Agapanthus: Origin – South Africa

The Blue lily or African lily is a wonderful summer blooming perennial that loves a sunny border or a pot on the patio. Some varieties can be shy to flower in the English garden, preferring higher temperatures and light levels. However some hybrids have been selected and bred to perform and Agapanthus ‘Charlotte’ is one of them. Compact, evergreen and with heavenly blue sparkling blooms its main flowering season is mid to late summer. However it is so floriferous that it has been flowering under glass since
midwinter, and we think we can rely on it to bloom for us at Chelsea.

Fatsia japonica: Origin – Japan

Fatsia japonica may not be the showiest or most colourful plant in the Hillier display. However its big, green and glossy leaves are so useful in shade under specimen trees and shrubs. It can create an exotic effect in a planting scheme and is an excellent subject for a pot in shade. As gardens get smaller, and shady situations become a frequent challenge, shade lovers like fatsia are invaluable, especially when they look so good throughout the year.

Sambus nigra: Origin – Europe

The common elder is best known for its flattened heads of creamy white flowers and loose clusters or red-black berries. In recent years various purple-leaved varieties have become essential foliage shrubs in our gardens.
They grow quickly, thrive on most soils, especially chalk and clay, and provide lasting foliage contract from spring through to autumn. The flowers and fruits make them popular wildlife-friendly subjects providing nectar for insects in early summer and fruit for birds in autumn. Sambucus nigra ‘Blue Sheen’ is a Hillier selection with deep purple black foliage with a distinctive metallic blue sheen to the leaves.

Hillier Nurseries, Romsey – Gold
Site Number: GPF6

Hampshire Carnivorous Plants, Southampton – Gold
Site Number: GPN15

Hardy’s Cottage Garden Plants, Whitchurch – Gold
Site Number: GPF4

Hardy’s have also grown plants for Adam Frost (The Homebase Urban Retreat Garden, in partnership with Macmillan Cancer Support (show garden at MA18) – Gold), Alan Gardner (The Viking Ocean Cruises Show Garden (show garden at MA7) – silver) and Serena Freemantle (Future Climate Info, A Trugmaker’s Garden – Gold (artisan garden at SEW1)).

Rosy Hardy is the show’s most successful female exhibitor and this year scooped her 20th Gold. She said, “Every year we put pressure on ourselves to improve on last year’s exhibit, and with each gold medal that comes that pressure rises because clearly we want to maintain that high standard.  Getting that 20th gold is very special and one we will treasure as a team because none of this is possible without everyone back at the nursery, my husband Rob and my Mother who continues to help us plant up the Chelsea stand year on year.”

Discovery Garden

Sparsholt College also won Gold for Wadworth the Hop Cycle (GPJ2) (see Sparsholt College launches garden for Chelsea Flower Show 2015). The different cultivars of hop, Humulus lupulus, have provided flavourings and aromas for beer over the centuries. The display tells the story of the hop, its uses and properties. It features two garden areas – plants that make or flavour alcoholic drinks, and a pub garden celebrating Wadworth’s 140 years of brewing in Devizes, Wiltshire.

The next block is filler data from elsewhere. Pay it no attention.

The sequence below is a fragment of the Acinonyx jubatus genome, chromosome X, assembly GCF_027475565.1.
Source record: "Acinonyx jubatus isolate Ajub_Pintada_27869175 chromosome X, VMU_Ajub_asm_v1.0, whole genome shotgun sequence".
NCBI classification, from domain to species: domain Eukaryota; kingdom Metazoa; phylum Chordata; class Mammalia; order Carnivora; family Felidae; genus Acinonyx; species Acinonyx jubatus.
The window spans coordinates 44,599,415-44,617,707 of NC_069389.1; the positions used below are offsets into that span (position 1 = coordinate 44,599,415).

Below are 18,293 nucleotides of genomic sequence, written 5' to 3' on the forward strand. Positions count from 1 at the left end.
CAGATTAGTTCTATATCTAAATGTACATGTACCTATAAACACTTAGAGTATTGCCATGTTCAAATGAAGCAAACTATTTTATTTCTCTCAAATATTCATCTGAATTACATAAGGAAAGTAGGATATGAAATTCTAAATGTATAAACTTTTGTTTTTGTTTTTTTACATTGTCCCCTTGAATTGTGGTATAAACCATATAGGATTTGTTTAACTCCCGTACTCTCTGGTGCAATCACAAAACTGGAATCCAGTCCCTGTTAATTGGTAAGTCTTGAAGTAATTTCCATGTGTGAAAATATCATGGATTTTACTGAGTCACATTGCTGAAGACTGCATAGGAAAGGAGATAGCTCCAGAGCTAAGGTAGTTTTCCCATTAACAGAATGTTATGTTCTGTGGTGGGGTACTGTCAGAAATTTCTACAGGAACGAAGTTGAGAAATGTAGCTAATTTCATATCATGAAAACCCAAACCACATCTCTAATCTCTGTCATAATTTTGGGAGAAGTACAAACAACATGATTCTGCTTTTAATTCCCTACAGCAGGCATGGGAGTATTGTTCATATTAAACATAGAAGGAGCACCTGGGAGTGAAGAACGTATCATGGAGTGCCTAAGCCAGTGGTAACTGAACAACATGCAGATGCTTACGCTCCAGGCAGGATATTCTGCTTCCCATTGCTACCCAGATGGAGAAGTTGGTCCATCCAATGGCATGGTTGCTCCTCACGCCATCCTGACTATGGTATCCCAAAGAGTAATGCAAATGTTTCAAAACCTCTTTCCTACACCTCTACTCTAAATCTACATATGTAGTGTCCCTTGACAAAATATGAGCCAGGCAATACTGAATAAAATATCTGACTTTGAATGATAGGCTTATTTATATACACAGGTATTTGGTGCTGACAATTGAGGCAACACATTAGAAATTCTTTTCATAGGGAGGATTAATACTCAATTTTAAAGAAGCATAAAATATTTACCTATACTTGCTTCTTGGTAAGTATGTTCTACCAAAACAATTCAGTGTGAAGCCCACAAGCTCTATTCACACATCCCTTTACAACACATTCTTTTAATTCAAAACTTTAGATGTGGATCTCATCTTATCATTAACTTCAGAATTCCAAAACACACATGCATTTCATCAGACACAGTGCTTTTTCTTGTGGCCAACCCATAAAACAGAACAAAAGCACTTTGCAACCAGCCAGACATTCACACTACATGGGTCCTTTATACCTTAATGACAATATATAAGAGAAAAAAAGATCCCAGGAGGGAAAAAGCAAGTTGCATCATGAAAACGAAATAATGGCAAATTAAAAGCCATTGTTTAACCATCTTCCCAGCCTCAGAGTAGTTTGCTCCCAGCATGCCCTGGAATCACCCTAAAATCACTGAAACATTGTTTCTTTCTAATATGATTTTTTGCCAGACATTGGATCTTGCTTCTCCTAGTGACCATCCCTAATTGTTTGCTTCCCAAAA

Lecturer Chris Bird, who led the student team said: “RHS Chelsea is this country’s most prestigious flower show so for our students to come here and win both a Gold medal and Best Discovery Exhibit is an incredible achievement. They have had to work incredibly hard for the honour but their huge efforts have reaped them the ultimate prize. As Horticulturalists embarking on their professional career there can be no greater stepping stone than RHS Chelsea Gold! We have thoroughly enjoyed working with Wadworth this year, seeing how one of the country’s most popular leisure pursuits starts life in our world of horticulture.”


New plant launches

Hardy’s Cottage Garden plants launched two new plants.

They were finalists in the RHS Plant of the year competition with:

Antirrhinum Pretty in Pink (‘Pmoore07’). A perennial form with good rust resistance, re-blooming continually throughout the summer.

Rehmannia Walberton’s Magic Dragon (‘Walremadra’). A Chinese foxglove flowering from May until the first frost. Good in sun or part shade it is also attractive to bees.

Don’t forget to check out the Tradestands

Alitex Ltd, Petersfield
Site Number: MA10

Andy Small Photography, Cliddesden
Site Number: EA3

Chic Teak Limited, Basingstoke
Site Number: MR2

Gaze Burvill Ltd, Alton
Site Number: MA9

Gold Leaf Gardening Gloves, Southampton
Site Number: EA14

Griffin Glasshouses Ltd, Ropley
Site Number: RHW32

Henchman Ltd, Tadley
Site Number: WA15

Maddocks Contemporary Design, Winchester
Site Number: FR37

Stonecraft, Southampton
Site Number: MR17

The Delphinium Society, Romsey
Site Number: MR6

The Real Flower Company, Petersfield
Site Number: EA52

Thomas Sanderson Ltd, Waterlooville
Site Number: SR7

Floral Design Studio:

Fleet Flower Club (Tuesday and Wednesday only) – Bronze

View photos of the 2015 Chelsea Flower Show



Growing for Chelsea 2015 – Pedro and Michael at Hortus Loci explain the careful balancing act needed for perfect show plants

Ricky Dorlay – 50 years at Chelsea for Hilliers